Lee stressed that it is too early to predict what kind of impact LED-backlit LCD TVs will have in the marketplace. Display industry market research firm Insight Media forecasts indicate the specific "direct-view" technology being used in Samsung's 40-in. TVs won't achieve the widespread use or cost competitiveness of CCFLs or the "edge-illuminated" LED backlights used in notebook computers and computer monitors.
"What Samsung is showing is a direct-view LED backlight, which means it's a 2-D array of LED," explained Insight Media President Chris Chinnock. "That's the common approach for creating a backlight right now. Direct view will slowly penetrate the market, but will be confined to the higher-end products. LED needs to find a mainstream home to get the volume up.
"If (Samsung) can get a product to market now to establish the technology and start to ramp up some of the infrastructure, that's fine. If they want to transition that to an edge-light one later, that's fine. A lot of the investment they make now will be applicable to that."
– Jessica Quandt
Kodak announced in late August a licensing agreement with Tohoku Device Co., Ltd. whereby Tohoku will incorporate Kodak's organic display technology into white OLED modules for use as backlights in displays. Tohoku joins more than 15 companies that have licensed organic display technology from Kodak. The royalty-bearing license enables Tohoku Device to use Kodak technology for OLED backlights in a variety of flat-panel-display applications and includes a cross license to Tohoku Device's patent portfolio. The agreement also gives Tohoku Device the opportunity to purchase Kodak's patented OLED materials for use in manufacturing displays.
Fuji Photo Film Co., Ltd. in late August formed a joint venture with Chinese electronic components company SVA Electron Co., Ltd. to manufacture color filters for TFT-LCDs in Shanghai. SVA-Fujifilm will be the first company in China to manufacture color filters for large-size TFT-LCDs, supplying large-sized color filters used in laptops, monitors, and large-screen TVs for the growing Chinese LCD market. The joint venture will be capitalized at US $100 million, with SVA contributing 75% and Fujifilm 25%. The companies expect the total capital investment to reach US $270 million. The production line will use a 5th-generation glass substrate and have an expected capacity of 70,000 units per month, with production scheduled to begin in November 2007.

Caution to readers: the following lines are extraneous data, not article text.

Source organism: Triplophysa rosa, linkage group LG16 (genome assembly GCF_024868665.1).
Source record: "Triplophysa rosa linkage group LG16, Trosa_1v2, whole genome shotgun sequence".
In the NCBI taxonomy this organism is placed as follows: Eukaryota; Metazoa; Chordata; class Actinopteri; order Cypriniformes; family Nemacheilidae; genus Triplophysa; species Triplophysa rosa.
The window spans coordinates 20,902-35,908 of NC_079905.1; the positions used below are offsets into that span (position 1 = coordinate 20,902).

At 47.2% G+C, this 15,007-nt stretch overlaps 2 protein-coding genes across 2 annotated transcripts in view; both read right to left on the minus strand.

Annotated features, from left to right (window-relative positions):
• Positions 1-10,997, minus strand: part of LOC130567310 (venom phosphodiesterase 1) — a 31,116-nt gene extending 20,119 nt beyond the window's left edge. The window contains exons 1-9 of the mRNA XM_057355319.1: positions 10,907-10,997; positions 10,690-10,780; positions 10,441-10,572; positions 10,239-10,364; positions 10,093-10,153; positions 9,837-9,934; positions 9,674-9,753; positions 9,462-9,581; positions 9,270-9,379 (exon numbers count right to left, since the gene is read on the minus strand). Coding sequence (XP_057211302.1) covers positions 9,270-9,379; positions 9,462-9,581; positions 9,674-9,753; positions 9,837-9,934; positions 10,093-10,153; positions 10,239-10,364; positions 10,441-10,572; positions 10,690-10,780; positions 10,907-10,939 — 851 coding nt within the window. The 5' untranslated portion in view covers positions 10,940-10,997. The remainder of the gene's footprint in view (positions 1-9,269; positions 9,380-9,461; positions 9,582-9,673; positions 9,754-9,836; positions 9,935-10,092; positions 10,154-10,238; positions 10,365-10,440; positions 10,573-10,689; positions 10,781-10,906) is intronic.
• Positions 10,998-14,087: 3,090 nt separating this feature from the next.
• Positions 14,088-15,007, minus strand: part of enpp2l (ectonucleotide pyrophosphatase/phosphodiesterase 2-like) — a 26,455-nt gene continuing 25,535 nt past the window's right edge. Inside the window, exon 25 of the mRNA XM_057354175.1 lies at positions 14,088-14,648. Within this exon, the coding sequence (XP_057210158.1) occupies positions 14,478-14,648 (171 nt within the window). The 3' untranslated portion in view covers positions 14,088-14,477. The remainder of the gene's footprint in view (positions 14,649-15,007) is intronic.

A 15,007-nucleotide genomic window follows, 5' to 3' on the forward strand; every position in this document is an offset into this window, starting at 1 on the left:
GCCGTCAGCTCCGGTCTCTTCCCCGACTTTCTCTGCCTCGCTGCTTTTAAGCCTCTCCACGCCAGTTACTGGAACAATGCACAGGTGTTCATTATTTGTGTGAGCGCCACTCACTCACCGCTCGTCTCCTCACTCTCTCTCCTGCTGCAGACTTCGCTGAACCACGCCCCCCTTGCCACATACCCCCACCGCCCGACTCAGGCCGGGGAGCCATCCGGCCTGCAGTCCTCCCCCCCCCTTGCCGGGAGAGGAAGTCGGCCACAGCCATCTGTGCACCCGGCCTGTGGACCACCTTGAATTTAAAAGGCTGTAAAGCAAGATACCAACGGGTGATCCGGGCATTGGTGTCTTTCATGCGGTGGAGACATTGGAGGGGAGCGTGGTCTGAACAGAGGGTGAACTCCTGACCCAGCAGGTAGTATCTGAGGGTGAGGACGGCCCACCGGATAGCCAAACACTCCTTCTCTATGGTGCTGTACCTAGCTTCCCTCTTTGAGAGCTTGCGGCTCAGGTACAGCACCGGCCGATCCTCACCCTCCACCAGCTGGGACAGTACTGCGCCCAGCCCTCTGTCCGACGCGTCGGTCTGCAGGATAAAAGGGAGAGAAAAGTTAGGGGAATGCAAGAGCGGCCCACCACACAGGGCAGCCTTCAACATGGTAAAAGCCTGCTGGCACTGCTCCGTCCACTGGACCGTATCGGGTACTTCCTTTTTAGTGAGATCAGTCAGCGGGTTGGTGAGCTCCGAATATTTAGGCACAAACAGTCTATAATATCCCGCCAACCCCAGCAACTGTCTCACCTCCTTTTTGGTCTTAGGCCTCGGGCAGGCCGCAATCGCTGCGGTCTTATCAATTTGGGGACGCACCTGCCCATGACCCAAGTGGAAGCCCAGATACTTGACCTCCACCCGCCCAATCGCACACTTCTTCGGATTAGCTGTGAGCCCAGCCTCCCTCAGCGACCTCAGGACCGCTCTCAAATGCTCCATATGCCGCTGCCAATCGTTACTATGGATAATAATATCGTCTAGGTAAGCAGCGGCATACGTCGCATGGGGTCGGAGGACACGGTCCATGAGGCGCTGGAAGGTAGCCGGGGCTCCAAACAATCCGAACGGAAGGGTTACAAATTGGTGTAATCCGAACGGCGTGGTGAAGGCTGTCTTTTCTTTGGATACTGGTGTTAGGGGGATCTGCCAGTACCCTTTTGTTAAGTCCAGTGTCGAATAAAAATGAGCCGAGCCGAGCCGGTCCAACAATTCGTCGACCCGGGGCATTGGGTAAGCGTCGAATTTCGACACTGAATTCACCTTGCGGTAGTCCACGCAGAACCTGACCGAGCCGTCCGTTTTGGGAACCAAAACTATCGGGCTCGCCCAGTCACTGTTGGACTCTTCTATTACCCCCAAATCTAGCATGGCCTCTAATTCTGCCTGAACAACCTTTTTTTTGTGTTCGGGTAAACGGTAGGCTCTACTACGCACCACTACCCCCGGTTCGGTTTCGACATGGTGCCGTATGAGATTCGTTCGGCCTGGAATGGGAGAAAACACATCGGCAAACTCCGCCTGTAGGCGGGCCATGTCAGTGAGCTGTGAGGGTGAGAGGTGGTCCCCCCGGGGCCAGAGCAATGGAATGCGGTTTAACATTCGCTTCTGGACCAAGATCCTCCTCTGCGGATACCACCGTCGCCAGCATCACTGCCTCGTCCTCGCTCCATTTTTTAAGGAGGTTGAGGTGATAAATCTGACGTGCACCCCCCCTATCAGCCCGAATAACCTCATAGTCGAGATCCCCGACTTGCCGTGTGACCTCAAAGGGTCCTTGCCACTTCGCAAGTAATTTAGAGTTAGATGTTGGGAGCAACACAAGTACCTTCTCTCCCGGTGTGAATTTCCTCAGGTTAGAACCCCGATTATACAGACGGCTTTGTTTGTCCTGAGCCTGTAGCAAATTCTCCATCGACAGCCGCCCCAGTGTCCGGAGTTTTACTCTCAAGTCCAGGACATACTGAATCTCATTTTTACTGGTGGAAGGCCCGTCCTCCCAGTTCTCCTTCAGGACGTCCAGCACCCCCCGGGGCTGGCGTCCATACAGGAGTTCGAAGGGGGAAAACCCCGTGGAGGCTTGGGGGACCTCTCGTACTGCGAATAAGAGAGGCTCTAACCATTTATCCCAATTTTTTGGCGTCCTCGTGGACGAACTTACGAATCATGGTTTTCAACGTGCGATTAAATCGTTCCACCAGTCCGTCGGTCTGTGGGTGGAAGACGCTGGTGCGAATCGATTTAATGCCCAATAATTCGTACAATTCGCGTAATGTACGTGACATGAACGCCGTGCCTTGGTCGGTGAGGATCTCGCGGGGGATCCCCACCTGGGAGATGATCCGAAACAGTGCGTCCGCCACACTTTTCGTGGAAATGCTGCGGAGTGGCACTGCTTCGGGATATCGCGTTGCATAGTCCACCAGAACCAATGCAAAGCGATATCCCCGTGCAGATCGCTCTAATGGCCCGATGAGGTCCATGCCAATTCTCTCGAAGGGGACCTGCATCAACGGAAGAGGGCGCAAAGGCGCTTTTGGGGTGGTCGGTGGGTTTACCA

Taiwan-based shoe manufacturer Pou Chen Group will team with home-appliance manu-facturer Taiwan Kolin Co. to produce thin-film-transistor liquid-crystal display (TFT-LCD) TVs in California, according to various published reports in Asia. This will reportedly be the first LCD-TV production facility in the United States operated by a Taiwanese manufacturer. The facility will produce between 100,000 and 200,000 units of 32- to 47-in LCDs a year. Resulting products will be supplied to Kolin's partner Syntax-Brillian, which markets the Olevia brand of LCD TVs. Pou Chen, which is a major shareholder in Quanta Display Corp., is also allegedly planning to invest in the production of 65-in. rear-projection TVs.
Universal Display Corp. (UDC) and Novaled AG have created a record-breaking red PHOLED device that achieves new milestones in power efficiency and operating voltage, the two companies announced on Aug. 16. The device has a luminous efficiency of 15 cd/A at an operating voltage of less than 4 V, resulting in record power efficiency of 12 lumens per watt, according to a joint press release. The device was achieved using a combination of UDC's proprietary PHOLED technology, which offers up to 100% internal quantum efficiency that is as much as 4 times higher than that of conventional OLED technology, and Novaled's proprietary doping technology and materials, which offer up to 3 times lower operating voltage than conventional OLEDs, the press release stated. The red PHOLED device has a peak external quantum efficiency of 16% and a drive voltage of less than 4 V at 1,000 cd/m2, and demonstrates excellent projected operational lifetimes of over 150,000 hours at an initial luminance of 500 cd/m2 with a luminous efficacy exceeding 15 cd/A, according to the statement.
eMagin Corp. announced on Aug. 8 that it would begin work with the U.S. Army to develop better ways of assessing the applicability of active-matrix (AM) OLED displays in military systems based on the length of their usable lifetimes. eMagin will work specifically with the Night Vision and Electronic Sensors Directorate (NVESD) of the Army's Research, Development and Engineering Command's (RDECOM's) Communications-Electronics Research, Development and Engineering Center (CRDEC), according to a company release.
TCO Development announced in late August that BenQ Corp., EIZO Nanao Corp. and Samsung Electronics are the first companies to have their multifunction displays certified with the TCO '06 Media Displays label. The TCO Media Display label – an update on its '03 label – is intended to certify liquid-crystal displays (LCDs) that show moving images, according to information from the company's Web site. TCO Development is a division of TCO, the Swedish Confederation for Professional Employees, and has developed standards for office equipment, including monitors and other displays. By achieving the TCO '06 Media Displays label, the EIZO, BenQ and Samsung displays have passed strict requirements in four main areas: ergonomics (usability, picture quality and color reproduction), energy (low consumption in stand-by mode), emissions (low electric and magnetic fields), and ecology (ISO 14001 or EMAS certification, pre-preparation for recycling, and reduced dispersion into the environment of brominating and chloridizing flame-resistant material and heavy metals complying with the Restriction of Hazardous Substances (RoHS) directive).